U.S. should follow Canada’s lead on EpiPens
If you follow the health reform debate in the United States, you know that every once in a while a pharmaceutical executive decides to poke the political dragon by jacking up the price of a prescription drug. This time around, it is Mylan, the maker of the EpiPen, which injects a drug that counters severe allergic reactions (anaphylactic shock).
According to Aaron E. Carroll, writing in the New York Times, the real (inflation adjusted) price of EpiPens has risen 4.5 times since 2004. The latest price hike took the cost to over $600 for a two-dose package. Making the story even juicier, the CEO of Mylan is the daughter of a U.S. senator!
This is causing some Americans to order EpiPens from so-called “Canadian” Internet pharmacies, which exposes them to the danger of counterfeit or expired products, according to Consumer Reports. There are a few things the Food and Drug Administration (FDA) could to do relieve American patient pain, but the easiest would be to follow Canada’s lead and allow EpiPens (and their sole current competitor, Adrenaclick) to be sold over-the-counter, instead of by prescription only.
Both Carrol and the Wall Street Journal have described how government has enabled EpiPen’s manufacturer to hike prices so much. EpiPen is complicated, being both a drug and a device. The drug is very inexpensive, and not patented. The device is protected by patents issued in 2005, which expire in 2025.
First, the U.S. government has made interventions in the market that have imposed higher costs on consumers. The federal government changed its guidelines such that the EpiPens have to be sold in packages of two (while customers might prefer just one, or at least an odd number). Also, the federal government gave public-emergency grants to states on condition they stockpile EpiPens, which increased the demand for the product , thereby putting upward pressure on its price.
Further, FDA has hindered other manufacturers’ ability to compete. Those with differentiated products (which do not infringe the patents) have struggled for market access. A competing device which entered the market in 2013 had to withdraw in 2015 after 26 potential malfunctions in the U.S. and Canada, in which it delivered the wrong dose. However, according to the FDA’s own report of the recall:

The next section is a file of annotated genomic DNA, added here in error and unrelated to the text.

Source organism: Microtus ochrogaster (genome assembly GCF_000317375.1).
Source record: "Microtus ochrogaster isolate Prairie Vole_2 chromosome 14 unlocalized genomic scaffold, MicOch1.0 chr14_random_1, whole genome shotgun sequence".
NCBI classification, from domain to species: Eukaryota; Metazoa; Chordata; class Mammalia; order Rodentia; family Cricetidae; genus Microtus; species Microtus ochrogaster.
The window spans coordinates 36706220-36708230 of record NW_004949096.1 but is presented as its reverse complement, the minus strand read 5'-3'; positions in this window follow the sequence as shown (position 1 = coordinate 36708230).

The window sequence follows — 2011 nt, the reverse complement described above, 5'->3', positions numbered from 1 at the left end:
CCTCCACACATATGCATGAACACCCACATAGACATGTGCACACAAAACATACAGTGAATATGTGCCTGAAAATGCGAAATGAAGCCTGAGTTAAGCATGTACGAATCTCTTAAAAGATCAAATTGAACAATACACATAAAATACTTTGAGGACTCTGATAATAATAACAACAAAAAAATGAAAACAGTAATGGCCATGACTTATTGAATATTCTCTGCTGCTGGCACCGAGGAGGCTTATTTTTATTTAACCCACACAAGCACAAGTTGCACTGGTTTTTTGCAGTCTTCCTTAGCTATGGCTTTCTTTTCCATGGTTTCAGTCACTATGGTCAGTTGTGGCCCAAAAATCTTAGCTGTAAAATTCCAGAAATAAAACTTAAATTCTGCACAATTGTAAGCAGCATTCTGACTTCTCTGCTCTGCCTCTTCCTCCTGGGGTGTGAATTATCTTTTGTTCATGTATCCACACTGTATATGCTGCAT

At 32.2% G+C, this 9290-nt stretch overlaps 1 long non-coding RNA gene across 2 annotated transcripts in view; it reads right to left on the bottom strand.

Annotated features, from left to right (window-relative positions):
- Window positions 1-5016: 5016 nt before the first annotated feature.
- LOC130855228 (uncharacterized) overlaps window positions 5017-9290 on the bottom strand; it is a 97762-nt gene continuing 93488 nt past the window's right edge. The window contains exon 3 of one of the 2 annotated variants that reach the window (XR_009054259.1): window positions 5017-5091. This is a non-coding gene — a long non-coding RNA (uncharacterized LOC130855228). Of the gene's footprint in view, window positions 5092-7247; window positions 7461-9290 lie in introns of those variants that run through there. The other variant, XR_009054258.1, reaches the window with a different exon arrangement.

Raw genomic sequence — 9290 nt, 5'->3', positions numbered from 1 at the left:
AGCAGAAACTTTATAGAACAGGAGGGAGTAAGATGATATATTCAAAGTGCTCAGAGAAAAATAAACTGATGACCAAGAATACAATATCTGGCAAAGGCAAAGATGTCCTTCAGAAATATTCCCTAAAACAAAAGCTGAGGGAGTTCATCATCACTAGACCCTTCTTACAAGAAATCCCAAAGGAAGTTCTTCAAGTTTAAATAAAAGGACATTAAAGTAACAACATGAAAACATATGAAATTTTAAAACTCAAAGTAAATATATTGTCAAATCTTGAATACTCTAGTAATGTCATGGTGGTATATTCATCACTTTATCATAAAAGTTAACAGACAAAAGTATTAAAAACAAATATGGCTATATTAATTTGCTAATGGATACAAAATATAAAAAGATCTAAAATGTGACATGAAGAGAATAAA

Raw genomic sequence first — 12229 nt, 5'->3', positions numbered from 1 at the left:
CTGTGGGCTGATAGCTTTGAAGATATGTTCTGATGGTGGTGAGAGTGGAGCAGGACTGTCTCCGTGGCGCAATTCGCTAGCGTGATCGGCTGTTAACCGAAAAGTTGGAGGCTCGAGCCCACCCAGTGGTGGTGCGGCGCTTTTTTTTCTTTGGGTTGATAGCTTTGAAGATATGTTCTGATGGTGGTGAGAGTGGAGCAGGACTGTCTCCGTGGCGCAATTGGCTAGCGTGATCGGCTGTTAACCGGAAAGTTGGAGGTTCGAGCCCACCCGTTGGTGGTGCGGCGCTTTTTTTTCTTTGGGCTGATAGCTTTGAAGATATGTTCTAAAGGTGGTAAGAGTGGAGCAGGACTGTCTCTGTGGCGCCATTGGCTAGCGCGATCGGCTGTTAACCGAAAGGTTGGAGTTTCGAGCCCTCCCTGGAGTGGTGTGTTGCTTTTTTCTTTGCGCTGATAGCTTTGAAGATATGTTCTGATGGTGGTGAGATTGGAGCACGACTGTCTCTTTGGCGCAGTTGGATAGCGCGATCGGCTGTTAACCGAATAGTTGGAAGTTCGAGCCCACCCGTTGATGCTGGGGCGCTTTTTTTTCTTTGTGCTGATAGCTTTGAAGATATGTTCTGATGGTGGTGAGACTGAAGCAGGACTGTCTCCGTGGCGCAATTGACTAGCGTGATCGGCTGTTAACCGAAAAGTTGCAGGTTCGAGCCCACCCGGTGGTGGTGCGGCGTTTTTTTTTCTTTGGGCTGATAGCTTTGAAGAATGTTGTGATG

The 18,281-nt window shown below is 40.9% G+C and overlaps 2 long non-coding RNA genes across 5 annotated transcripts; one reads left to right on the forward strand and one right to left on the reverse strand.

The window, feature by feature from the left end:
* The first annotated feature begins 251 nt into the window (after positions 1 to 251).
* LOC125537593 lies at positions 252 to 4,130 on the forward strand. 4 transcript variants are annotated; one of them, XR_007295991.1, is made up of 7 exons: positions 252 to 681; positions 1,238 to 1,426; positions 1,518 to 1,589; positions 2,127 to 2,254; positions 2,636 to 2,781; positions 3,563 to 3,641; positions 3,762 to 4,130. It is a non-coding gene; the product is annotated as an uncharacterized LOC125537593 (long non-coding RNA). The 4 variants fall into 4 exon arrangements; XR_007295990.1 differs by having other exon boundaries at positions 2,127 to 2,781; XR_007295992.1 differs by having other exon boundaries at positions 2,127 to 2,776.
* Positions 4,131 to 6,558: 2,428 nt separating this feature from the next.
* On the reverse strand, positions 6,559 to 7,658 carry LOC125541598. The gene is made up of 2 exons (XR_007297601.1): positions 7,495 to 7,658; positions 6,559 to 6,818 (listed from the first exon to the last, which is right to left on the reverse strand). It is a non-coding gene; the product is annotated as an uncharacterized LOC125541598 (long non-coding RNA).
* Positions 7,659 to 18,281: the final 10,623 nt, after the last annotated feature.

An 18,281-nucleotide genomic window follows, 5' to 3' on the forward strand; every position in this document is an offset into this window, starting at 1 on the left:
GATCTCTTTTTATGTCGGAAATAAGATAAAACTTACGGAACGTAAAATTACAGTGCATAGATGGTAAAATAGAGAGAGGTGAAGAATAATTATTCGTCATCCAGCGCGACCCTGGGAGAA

None of these device malfunction reports have been confirmed. In these reports, patients have described symptoms of the underlying hypersensitivity reaction. No fatal outcomes have been reported among these cases.
In hindsight, we might conclude a caution might have been a better response than a recall. By creating an environment in which EpiPen prices are higher than otherwise, the U.S. federal government may have made them unaffordable to many families. That will cause more harm than 26 unconfirmed cases of bad dosing by its now unavailable competitor.
Devon Herrick of the National Center for Policy Analysis explains that about one billion dollars’ worth of EpiPens are thrown out unused in the U.S. because they need to be immediately at hand but expire after about a year. Because of EpiPens’ prescription-only status, Americans likely stockpile (and dispose unused) more EpiPens than they otherwise would. Like in Canada, U.S. pharmacies have evolved into very consumer-friendly retail environments—almost more like supermarkets or departments stores than old-chemist shops. If patients knew they could walk in and grab an EpiPen like a tube of toothpaste, they would not need to stockpile as many as they do when they have to go to a physician for a prescription.
Further, EpiPen is better known than its competitor, Adrenaclick, and is used colloquially (and wrongly) as a generic name (like Coke and Kleenex are similarly abused). So it’s hard to break through doctors’ prescribing habits to induce them to prescribe the less-expensive Adrenackick (especially because U.S. doctors are notoriously ill-informed about how much their patients have to pay for drugs). If the two products shared the same shelf space, over-the-counter, in a pharmacy, that in itself would create price competition.
So when it comes to regulating EpiPens, the U.S. should consider following Canada’s lead.
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